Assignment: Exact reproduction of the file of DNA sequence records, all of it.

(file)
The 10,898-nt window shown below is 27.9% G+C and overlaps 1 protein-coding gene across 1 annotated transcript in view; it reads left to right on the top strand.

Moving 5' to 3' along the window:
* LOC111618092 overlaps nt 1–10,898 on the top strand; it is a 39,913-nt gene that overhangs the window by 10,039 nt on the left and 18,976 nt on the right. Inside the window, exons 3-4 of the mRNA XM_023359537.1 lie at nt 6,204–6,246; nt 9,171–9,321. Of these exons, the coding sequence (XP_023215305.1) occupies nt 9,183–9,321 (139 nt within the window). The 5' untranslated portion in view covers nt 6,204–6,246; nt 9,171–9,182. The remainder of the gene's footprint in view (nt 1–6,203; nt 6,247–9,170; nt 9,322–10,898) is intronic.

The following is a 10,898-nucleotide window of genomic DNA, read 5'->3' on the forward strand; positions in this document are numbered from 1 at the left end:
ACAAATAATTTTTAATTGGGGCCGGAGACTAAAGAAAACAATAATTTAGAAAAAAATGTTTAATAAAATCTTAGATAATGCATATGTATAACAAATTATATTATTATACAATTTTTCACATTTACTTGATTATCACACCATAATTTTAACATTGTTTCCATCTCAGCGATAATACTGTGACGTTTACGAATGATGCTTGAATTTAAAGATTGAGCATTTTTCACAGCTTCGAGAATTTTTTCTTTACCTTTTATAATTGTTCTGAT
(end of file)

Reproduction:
The 10,898-nt window shown below is 27.9% G+C and overlaps 1 protein-coding gene across 1 annotated transcript in view; it reads left to right on the top strand.

Moving 5' to 3' along the window:
* LOC111618092 overlaps nt 1–10,898 on the top strand; it is a 39,913-nt gene that overhangs the window by 10,039 nt on the left and 18,976 nt on the right. Inside the window, exons 3-4 of the mRNA XM_023359537.1 lie at nt 6,204–6,246; nt 9,171–9,321. Of these exons, the coding sequence (XP_023215305.1) occupies nt 9,183–9,321 (139 nt within the window). The 5' untranslated portion in view covers nt 6,204–6,246; nt 9,171–9,182. The remainder of the gene's footprint in view (nt 1–6,203; nt 6,247–9,170; nt 9,322–10,898) is intronic.

The following is a 10,898-nucleotide window of genomic DNA, read 5'->3' on the forward strand; positions in this document are numbered from 1 at the left end:
ACAAATAATTTTTAATTGGGGCCGGAGACTAAAGAAAACAATAATTTAGAAAAAAATGTTTAATAAAATCTTAGATAATGCATATGTATAACAAATTATATTATTATACAATTTTTCACATTTACTTGATTATCACACCATAATTTTAACATTGTTTCCATCTCAGCGATAATACTGTGACGTTTACGAATGATGCTTGAATTTAAAGATTGAGCATTTTTCACAGCTTCGAGAATTTTTTCTTTACCTTTTATAATTGTTCTGAT